MB Madaera
Lost 31.7 lbs fat
Built 11.7 lbs muscle


Chris Madaera
Built 9 lbs muscle


Keelan Parham
Lost 30 lbs fat
Built 4 lbs muscle


Bob Marchesello
Lost 23.55 lbs fat
Built 8.55 lbs muscle


Jeff Turner
Lost 25.5 lbs fat


Jeanenne Darden
Lost 26 lbs fat
Built 3 lbs muscle


Ted Tucker
Lost 41 lbs fat
Built 4 lbs muscle

 
 

Determine the Length of Your Workouts

Evaluate Your Progress

Keep Warm-Up in Perspective


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"Doing more exercise with less intensity,"
Arthur Jones believes, "has all but
destroyed the actual great value
of weight training. Something
must be done . . . and quickly."
The New Bodybuilding for
Old-School Results supplies
MUCH of that "something."

 

This is one of 93 photos of Andy McCutcheon that are used in The New High-Intensity Training to illustrate the recommended exercises.

To find out more about McCutcheon and his training, click here.

 

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Abominable Abdominals
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parker1

ATP 4 Vitality wrote:
Another exercise I seem to be doing regularly is the cat camel abdominal vacuum.
Arnold did this exercise in his early days. Obviously Grimek has done some training for his transverse abdominal muscle.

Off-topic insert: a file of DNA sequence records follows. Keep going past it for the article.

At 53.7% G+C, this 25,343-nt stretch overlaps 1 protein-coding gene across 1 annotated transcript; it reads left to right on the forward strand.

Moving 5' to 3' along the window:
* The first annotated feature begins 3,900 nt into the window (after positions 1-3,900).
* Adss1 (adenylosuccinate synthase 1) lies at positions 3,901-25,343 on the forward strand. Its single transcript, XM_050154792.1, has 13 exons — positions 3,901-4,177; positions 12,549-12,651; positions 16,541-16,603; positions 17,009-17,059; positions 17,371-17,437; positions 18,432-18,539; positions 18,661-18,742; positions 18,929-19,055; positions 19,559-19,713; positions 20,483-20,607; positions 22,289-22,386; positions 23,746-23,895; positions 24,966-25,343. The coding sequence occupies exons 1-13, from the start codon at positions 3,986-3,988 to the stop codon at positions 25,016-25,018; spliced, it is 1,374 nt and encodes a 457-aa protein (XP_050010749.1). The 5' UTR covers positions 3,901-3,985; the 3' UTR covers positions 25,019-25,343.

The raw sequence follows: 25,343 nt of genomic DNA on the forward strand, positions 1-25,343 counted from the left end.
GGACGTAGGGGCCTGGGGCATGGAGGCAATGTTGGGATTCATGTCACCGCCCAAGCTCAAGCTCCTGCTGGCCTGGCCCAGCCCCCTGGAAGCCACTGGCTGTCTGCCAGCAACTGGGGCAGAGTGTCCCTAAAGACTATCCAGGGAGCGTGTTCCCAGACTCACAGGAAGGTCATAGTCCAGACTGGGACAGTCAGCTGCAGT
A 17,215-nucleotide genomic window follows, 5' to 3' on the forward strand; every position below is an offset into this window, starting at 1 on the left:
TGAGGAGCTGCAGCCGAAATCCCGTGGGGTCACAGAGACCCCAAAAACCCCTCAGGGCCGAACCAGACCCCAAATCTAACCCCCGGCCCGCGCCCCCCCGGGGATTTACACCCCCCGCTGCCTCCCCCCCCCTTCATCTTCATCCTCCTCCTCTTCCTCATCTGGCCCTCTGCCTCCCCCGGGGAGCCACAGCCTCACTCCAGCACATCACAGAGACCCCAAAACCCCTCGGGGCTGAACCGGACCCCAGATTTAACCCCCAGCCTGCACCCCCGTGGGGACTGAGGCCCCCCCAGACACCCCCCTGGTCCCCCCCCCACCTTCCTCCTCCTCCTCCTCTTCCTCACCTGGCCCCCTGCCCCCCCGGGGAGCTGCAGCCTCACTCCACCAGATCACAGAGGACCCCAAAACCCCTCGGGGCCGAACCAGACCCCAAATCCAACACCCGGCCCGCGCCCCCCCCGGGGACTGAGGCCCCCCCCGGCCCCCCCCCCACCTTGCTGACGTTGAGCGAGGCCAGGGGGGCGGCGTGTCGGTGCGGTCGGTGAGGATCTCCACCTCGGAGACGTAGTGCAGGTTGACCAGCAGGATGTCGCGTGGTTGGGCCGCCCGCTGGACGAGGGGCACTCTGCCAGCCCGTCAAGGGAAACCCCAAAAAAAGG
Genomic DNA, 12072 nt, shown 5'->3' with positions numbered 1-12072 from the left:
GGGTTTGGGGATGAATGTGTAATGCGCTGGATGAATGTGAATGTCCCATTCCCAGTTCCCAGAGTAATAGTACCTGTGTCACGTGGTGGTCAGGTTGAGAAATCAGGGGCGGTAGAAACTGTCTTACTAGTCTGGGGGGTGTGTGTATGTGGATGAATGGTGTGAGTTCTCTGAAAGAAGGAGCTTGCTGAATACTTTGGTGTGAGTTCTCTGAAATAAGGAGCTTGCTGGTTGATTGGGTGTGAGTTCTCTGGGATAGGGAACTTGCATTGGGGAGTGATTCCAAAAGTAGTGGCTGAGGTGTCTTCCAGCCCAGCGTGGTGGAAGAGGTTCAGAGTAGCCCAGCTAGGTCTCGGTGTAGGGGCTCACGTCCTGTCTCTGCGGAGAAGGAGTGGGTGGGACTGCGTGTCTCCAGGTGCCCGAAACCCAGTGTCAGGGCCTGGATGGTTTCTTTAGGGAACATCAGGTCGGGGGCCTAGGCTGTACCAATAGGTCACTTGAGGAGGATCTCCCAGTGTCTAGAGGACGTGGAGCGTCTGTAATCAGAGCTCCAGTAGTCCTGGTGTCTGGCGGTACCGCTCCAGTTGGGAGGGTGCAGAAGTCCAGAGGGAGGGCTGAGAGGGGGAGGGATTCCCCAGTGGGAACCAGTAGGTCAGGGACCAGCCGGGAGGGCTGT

Dr. Stuart McGill has pointed out in his books and papers that the vacuum, as beneficial or worthwhile exercise, is useless because you're actually destabilizing the spine when performing this move. You're far better off bracing the core -- much like one would (should) do before a heavy lift.

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parker1

StuKE wrote:
And another picture


There was a site (Natty-something) that showed the gyno, etc., on these guys doing the 'bar-barian' works. Old school training, unfortunately still juicing...

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StuKE

parker1 wrote:
StuKE wrote:
And another picture

There was a site (Natty-something) that showed the gyno, etc., on these guys doing the 'bar-barian' works. Old school training, unfortunately still juicing...



oh dear. I wonder I calisthenics will only build any decent amount of mass if juicing. Lots of people train this way, few look like they carry any decent size, though most look lean with great abs.

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ATP 4 Vitality

parker1 wrote:
The master of core training, Dr. Stuart McGill, PhD. If he recommends it, I will follow. :)


I like a great many ideas of Dr. McGill. Also, I have seen his ideas dismissed within the HIT community. Master? I don't care. Core training? Two poorly defined words used together in the exercise field. I follow no person just on a recommendation. What about logic, research, experimentation and others' personal experiences?